The Danish newspaper Weekendavisen covered work on neighbourhood gangs by Christian Dustmann, Mikkel Mertz and Anna Okatenko

The Danish newspaper Weekendavisen covered work on neighbourhood gangs by Christian Dustmann, Mikkel Mertz and Anna Okatenko

Neighbourhood Gangs, Crime Spillovers and Teenage Motherhood

Coverage of work by Christian Dustmann, Mikkel Mertz and Anna Okatenko in the Danish newspaper Weekendavisen.

Original article by Anders Boas translated from Danish into English.

Most people only become familiar with the criminal underworld in the media, when a gang conflict has once again left a body on the ground.

But some people happen to grow up in areas with many gang criminals, and this can have detrimental consequences for their lives. This is shown in a new study of youth in Denmark that has just been published in the scientific journal The Economic Journal.

It may sound self-evident that a person’s life is affected by growing up in an area with many criminals, but in practice researchers have found it difficult to show that it is in fact the streets of one’s childhood that causes the problems experienced by many from crime-plagued areas.

It is far from random which families move into areas with many gang members, and which families buy a house on a quiet residential street, and an existing Swedish study, for example, showed that there is only a small difference between siblings born before and after a family moves away from a high-risk area in the risk of committing violent crimes.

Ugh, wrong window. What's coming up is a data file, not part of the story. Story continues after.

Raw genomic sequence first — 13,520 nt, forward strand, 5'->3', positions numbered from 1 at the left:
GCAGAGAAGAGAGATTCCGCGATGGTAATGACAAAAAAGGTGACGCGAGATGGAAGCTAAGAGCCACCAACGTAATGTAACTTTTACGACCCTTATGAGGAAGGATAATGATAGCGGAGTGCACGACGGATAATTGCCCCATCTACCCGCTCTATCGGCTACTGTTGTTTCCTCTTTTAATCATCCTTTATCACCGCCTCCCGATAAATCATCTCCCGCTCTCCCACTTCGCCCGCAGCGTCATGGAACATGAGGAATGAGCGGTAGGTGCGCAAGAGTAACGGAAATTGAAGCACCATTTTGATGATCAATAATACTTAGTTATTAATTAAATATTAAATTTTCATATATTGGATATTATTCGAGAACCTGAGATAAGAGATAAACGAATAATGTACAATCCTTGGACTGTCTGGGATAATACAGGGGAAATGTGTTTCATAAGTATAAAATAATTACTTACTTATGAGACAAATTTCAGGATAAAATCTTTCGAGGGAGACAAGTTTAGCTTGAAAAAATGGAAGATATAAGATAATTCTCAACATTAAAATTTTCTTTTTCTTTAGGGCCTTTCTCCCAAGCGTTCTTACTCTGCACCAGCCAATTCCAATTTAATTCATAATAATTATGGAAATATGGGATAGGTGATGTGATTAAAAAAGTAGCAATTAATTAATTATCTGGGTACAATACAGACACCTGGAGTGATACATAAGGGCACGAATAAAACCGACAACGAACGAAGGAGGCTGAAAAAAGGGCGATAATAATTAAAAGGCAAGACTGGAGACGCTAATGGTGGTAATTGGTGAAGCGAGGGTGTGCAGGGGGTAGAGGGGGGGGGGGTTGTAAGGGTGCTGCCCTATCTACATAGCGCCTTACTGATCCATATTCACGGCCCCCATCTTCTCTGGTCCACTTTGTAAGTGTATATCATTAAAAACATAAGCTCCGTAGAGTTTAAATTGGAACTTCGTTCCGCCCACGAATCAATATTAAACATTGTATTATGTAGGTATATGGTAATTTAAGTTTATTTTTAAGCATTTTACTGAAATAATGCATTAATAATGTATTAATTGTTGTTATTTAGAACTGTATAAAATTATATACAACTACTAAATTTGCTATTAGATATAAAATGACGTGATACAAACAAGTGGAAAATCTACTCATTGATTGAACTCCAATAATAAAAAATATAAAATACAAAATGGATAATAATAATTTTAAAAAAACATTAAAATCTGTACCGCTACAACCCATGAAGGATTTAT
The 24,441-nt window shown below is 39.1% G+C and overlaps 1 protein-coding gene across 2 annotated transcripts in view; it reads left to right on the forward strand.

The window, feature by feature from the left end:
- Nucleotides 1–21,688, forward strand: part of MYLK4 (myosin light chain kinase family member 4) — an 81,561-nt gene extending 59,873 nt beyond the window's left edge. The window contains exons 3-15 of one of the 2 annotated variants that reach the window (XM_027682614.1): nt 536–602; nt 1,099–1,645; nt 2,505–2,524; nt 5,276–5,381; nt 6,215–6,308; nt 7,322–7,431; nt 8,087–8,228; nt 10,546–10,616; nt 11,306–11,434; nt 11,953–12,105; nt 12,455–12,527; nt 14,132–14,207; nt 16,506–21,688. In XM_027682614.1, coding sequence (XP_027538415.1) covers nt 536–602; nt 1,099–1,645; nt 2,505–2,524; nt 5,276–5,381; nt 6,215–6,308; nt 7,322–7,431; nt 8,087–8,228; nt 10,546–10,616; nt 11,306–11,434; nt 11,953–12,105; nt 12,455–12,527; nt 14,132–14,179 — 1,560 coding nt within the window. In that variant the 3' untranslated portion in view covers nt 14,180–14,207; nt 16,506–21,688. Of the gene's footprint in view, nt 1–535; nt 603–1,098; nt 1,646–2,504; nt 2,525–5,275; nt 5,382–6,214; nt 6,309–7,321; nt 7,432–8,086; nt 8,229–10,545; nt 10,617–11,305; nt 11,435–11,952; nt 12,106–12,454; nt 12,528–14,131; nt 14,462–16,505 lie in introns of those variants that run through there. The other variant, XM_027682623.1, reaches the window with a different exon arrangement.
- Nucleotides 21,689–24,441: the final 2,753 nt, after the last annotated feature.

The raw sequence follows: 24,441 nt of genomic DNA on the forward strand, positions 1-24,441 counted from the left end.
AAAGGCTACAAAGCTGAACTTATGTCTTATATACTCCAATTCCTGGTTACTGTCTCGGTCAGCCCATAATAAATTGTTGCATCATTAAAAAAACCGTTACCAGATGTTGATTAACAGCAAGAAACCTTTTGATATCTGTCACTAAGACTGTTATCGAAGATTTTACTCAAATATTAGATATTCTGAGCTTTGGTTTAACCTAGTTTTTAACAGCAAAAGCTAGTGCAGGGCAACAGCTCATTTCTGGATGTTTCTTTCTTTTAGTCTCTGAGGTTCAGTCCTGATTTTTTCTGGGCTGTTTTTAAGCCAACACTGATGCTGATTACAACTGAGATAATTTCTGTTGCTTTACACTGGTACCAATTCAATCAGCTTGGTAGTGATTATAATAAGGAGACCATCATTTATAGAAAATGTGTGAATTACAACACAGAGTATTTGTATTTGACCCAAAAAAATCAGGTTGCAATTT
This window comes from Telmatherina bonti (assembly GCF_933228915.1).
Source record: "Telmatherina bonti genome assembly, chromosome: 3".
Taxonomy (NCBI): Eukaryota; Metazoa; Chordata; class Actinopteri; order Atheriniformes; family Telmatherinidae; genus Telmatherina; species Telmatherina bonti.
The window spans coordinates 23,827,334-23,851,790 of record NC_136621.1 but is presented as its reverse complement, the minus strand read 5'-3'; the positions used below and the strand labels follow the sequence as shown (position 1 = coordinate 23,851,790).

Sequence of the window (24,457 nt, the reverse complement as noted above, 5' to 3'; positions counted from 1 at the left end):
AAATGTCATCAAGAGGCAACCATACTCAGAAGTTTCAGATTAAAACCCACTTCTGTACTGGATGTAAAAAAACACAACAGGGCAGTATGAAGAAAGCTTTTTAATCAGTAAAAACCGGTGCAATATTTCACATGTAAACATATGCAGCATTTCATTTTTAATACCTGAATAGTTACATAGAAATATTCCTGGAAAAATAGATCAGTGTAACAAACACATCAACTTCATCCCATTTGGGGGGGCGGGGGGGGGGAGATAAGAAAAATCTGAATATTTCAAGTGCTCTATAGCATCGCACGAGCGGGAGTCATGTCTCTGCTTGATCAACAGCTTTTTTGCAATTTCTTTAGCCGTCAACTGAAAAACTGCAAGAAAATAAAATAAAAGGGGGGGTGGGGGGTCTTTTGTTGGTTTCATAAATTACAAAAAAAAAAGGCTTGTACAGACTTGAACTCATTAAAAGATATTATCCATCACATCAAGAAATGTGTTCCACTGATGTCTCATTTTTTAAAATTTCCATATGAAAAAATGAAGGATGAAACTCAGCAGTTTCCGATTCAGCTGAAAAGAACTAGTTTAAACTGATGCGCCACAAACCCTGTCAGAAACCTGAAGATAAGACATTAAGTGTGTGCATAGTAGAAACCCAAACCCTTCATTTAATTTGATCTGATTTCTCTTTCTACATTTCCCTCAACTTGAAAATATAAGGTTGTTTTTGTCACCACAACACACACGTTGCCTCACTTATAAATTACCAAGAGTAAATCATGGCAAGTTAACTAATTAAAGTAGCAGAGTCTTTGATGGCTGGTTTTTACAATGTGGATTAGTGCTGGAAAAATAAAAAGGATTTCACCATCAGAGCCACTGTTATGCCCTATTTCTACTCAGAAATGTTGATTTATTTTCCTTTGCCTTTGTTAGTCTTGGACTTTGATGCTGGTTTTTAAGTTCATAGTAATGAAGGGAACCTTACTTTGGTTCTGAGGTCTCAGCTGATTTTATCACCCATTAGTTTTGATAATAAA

Therefore, the big question is, will moving people away from arough upbringing in a gang-plagued neighbourhood help, or will the problems simply follow along, if they move to more harmonious surroundings?

The new study, made by the economists Christian Dustmann, Mikkel Mertz and Anna Okatenko, suggests that some of the people who have been convicted of gang crime in Danish courts would have been law-abiding citizens if they had ended up in another area in their formative years:

As economists, we would ideally like to have an experiment where you flew around with a helicopter and dropped families in random places in Denmark, so that we could measure the causal effect of growing up in an area with many or few gang criminals, but of course we don’t have such an experiment, says Christian Dustmann, who is a professor at the Department of Economics at University College London and the director of Rockwool Foundation Berlin.